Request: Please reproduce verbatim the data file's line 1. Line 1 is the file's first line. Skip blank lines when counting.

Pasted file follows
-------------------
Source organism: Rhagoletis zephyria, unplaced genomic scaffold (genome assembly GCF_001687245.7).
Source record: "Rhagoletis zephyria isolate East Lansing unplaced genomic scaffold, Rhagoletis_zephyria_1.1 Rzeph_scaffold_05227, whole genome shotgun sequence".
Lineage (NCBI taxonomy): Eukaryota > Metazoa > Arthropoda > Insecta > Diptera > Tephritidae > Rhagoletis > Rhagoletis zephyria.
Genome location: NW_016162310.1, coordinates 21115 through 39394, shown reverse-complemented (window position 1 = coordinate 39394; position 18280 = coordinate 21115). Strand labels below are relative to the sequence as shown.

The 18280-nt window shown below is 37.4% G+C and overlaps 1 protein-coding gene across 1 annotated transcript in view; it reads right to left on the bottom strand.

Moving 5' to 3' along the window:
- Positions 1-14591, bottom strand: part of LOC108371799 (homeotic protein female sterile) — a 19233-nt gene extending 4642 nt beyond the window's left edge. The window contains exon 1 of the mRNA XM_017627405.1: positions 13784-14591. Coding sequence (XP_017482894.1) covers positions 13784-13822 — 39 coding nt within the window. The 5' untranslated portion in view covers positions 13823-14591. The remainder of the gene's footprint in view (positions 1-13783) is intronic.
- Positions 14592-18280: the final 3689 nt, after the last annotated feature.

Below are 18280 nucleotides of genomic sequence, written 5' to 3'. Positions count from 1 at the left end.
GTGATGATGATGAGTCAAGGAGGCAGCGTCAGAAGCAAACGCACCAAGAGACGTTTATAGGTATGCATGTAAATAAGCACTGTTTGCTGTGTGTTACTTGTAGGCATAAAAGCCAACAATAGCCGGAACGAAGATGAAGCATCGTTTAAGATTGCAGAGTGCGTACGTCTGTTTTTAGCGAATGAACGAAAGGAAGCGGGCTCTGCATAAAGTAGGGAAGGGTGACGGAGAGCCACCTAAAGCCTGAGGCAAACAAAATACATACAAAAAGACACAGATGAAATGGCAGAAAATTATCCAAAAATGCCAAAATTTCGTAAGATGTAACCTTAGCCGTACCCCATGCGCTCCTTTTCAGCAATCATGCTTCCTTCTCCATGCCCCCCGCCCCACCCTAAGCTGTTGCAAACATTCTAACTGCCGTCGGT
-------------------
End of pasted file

Source organism: Rhagoletis zephyria, unplaced genomic scaffold (genome assembly GCF_001687245.7).